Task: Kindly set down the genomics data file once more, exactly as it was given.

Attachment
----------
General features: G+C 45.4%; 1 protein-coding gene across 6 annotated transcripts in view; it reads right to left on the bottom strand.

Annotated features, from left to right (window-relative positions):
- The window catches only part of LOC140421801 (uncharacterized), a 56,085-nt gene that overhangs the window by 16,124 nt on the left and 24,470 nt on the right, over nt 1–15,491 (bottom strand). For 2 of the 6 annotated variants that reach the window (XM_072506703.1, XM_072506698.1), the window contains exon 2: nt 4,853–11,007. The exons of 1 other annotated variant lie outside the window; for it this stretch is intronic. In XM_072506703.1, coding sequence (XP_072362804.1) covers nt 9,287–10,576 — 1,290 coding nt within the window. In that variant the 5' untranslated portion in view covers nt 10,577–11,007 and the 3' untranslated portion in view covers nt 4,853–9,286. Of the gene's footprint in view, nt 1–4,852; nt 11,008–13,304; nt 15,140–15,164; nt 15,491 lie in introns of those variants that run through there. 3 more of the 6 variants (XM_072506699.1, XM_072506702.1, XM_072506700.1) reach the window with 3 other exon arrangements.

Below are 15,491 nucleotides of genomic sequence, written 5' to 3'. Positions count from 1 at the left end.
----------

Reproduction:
General features: G+C 45.4%; 1 protein-coding gene across 6 annotated transcripts in view; it reads right to left on the bottom strand.

Annotated features, from left to right (window-relative positions):
- The window catches only part of LOC140421801 (uncharacterized), a 56,085-nt gene that overhangs the window by 16,124 nt on the left and 24,470 nt on the right, over nt 1–15,491 (bottom strand). For 2 of the 6 annotated variants that reach the window (XM_072506703.1, XM_072506698.1), the window contains exon 2: nt 4,853–11,007. The exons of 1 other annotated variant lie outside the window; for it this stretch is intronic. In XM_072506703.1, coding sequence (XP_072362804.1) covers nt 9,287–10,576 — 1,290 coding nt within the window. In that variant the 5' untranslated portion in view covers nt 10,577–11,007 and the 3' untranslated portion in view covers nt 4,853–9,286. Of the gene's footprint in view, nt 1–4,852; nt 11,008–13,304; nt 15,140–15,164; nt 15,491 lie in introns of those variants that run through there. 3 more of the 6 variants (XM_072506699.1, XM_072506702.1, XM_072506700.1) reach the window with 3 other exon arrangements.

Below are 15,491 nucleotides of genomic sequence, written 5' to 3'. Positions count from 1 at the left end.